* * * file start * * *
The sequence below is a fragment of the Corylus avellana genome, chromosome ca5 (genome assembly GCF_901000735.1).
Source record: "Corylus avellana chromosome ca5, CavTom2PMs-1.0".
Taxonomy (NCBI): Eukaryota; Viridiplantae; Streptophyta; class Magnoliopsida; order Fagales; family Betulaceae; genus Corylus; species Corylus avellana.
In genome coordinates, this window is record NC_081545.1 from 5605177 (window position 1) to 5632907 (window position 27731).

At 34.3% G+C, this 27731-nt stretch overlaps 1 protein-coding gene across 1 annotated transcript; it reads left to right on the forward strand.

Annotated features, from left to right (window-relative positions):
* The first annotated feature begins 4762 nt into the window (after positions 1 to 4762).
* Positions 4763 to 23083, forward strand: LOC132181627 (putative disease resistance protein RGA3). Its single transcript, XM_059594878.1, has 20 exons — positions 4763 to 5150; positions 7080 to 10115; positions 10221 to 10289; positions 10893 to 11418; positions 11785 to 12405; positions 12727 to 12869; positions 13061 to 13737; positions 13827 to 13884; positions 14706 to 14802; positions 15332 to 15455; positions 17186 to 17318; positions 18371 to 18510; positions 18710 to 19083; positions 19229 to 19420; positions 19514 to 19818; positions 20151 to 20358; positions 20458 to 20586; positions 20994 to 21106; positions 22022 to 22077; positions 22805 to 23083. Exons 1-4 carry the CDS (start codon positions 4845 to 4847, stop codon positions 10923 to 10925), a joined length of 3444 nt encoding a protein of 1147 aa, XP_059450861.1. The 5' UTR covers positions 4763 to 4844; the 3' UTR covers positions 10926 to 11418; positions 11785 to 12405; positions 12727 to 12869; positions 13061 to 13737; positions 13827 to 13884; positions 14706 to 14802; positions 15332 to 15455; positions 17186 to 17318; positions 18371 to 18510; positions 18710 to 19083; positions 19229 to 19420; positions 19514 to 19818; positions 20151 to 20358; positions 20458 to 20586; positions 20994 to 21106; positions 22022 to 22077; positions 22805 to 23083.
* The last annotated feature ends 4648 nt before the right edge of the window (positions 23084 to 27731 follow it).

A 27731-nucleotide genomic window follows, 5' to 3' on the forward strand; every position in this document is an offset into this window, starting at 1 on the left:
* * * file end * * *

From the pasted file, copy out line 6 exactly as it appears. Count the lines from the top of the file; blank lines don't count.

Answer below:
Annotated features, from left to right (window-relative positions):